The Administrative Office of the U.S. Courts has drawn up plans for dealing with the spreading coronavirus, with an eye toward maintaining “essential elements of prevention and maintaining essential services” in the event of an outbreak, according to a statement provided by the agency to Bloomberg Law.
The AO distributed guidance to the nation’s courts on Thursday as stock markets dropped and contagion fears spread in the U.S. The move comes less than 24 hours after President Donald Trump designated Vice President Mike Pence to helm the administration’s response to the virus.
The administrative office plan provides for the expanded use of teleworking and employment of what it called “social distancing measures,” including use of flexible work hours, substituting teleconferencing for face-to-face meetings, and promoting three-feet separation between individuals. It also encouraged monitoring and following all CDC and Transportation Security Administration travel notices.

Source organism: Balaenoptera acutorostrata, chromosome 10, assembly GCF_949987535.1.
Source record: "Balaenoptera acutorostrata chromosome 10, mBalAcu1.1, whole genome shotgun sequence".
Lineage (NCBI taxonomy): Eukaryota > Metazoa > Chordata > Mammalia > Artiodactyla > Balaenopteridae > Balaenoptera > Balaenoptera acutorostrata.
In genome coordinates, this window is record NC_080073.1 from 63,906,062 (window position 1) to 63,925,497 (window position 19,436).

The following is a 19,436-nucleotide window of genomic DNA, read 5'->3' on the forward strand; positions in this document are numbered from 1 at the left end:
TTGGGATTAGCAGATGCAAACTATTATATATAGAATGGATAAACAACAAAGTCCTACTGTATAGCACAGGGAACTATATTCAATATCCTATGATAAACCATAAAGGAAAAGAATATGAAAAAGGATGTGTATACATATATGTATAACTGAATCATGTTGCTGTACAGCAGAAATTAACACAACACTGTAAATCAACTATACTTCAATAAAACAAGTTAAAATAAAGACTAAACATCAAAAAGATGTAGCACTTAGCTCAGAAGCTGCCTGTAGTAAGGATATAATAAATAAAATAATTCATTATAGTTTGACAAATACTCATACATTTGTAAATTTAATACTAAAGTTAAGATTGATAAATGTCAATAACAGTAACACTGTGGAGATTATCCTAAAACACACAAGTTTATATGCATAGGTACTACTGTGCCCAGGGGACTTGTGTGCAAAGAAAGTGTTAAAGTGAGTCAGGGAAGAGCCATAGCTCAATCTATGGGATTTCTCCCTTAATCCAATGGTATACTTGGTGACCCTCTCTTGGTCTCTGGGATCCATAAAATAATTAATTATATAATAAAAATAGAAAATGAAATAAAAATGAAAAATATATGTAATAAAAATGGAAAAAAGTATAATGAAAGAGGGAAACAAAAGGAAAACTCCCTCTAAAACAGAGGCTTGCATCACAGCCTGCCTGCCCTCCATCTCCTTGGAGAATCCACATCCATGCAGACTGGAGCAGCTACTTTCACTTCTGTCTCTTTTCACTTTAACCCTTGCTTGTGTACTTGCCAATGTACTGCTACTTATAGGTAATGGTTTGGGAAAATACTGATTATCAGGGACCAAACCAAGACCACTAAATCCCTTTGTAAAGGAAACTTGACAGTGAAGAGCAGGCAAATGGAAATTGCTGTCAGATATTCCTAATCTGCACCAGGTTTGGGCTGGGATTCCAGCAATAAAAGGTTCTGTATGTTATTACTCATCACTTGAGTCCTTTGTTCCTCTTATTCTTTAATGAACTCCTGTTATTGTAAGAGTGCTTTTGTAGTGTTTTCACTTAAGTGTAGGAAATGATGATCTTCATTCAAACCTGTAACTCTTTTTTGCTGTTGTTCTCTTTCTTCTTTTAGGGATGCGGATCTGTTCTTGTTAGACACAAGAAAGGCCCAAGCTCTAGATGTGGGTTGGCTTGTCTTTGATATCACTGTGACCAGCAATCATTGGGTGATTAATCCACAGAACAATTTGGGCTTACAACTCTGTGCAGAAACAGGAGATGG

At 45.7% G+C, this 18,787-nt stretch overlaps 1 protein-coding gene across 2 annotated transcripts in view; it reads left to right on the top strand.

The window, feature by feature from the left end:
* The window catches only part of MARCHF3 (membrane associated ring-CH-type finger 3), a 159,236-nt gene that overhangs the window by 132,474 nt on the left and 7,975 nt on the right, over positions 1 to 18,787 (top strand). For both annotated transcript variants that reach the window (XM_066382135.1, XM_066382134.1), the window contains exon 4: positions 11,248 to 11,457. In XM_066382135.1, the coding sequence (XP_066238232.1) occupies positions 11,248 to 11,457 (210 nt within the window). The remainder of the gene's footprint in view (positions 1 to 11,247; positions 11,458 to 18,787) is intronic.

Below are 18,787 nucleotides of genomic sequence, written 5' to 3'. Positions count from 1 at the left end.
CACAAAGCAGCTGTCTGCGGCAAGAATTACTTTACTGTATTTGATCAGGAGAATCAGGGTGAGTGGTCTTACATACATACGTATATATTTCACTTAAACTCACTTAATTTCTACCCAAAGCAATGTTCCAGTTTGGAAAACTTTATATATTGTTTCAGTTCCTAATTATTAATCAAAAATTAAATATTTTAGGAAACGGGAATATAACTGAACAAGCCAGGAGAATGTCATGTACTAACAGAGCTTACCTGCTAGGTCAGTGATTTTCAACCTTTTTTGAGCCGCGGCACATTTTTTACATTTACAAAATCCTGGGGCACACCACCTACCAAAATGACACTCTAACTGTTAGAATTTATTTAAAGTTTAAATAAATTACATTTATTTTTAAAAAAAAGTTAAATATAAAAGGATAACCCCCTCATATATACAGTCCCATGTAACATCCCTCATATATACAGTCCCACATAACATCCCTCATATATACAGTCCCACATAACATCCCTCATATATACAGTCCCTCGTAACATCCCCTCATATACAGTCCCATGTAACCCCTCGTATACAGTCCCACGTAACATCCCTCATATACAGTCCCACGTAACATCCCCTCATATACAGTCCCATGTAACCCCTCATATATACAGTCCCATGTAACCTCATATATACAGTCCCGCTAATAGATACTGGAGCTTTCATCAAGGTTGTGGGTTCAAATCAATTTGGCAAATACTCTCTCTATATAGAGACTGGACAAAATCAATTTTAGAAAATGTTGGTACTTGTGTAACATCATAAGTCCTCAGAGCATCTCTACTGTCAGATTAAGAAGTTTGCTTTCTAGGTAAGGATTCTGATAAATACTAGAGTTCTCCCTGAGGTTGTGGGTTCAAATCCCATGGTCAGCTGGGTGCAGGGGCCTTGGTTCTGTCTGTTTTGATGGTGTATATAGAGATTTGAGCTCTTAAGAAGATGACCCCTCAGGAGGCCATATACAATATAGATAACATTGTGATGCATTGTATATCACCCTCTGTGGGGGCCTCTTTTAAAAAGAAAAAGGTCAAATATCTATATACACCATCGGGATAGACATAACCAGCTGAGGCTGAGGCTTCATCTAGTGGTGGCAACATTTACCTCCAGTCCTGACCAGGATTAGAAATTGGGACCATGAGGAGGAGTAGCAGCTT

The coronavirus outbreak, which started in China, has spread globally. More than 82,400 cases have been reported worldwide, with a death toll of 2,800, Bloomberg News reported.
U.S. authorities are expanding the number of people being tested for infection, adding travelers from other nations with reported outbreaks and people with as yet unexplained severe respiratory illnesses. California, the site of the first known infection not associated with previous outbreaks is monitoring 8,400 people for signs of exposure after traveling to China, Governor Gavin Newsom has said.
In the nation’s courts, the administrative office said, it is emphasizing the regular, routine cleaning of workplace surfaces, hand washing and “good respiratory etiquette.”
Each court is also free to establish “a pandemic/infectious disease emergency response team to tailor activities to their particular circuit or district,” the agency said. There are more than 100 federal courts operating at multiple levels from trial to supreme across the U.S.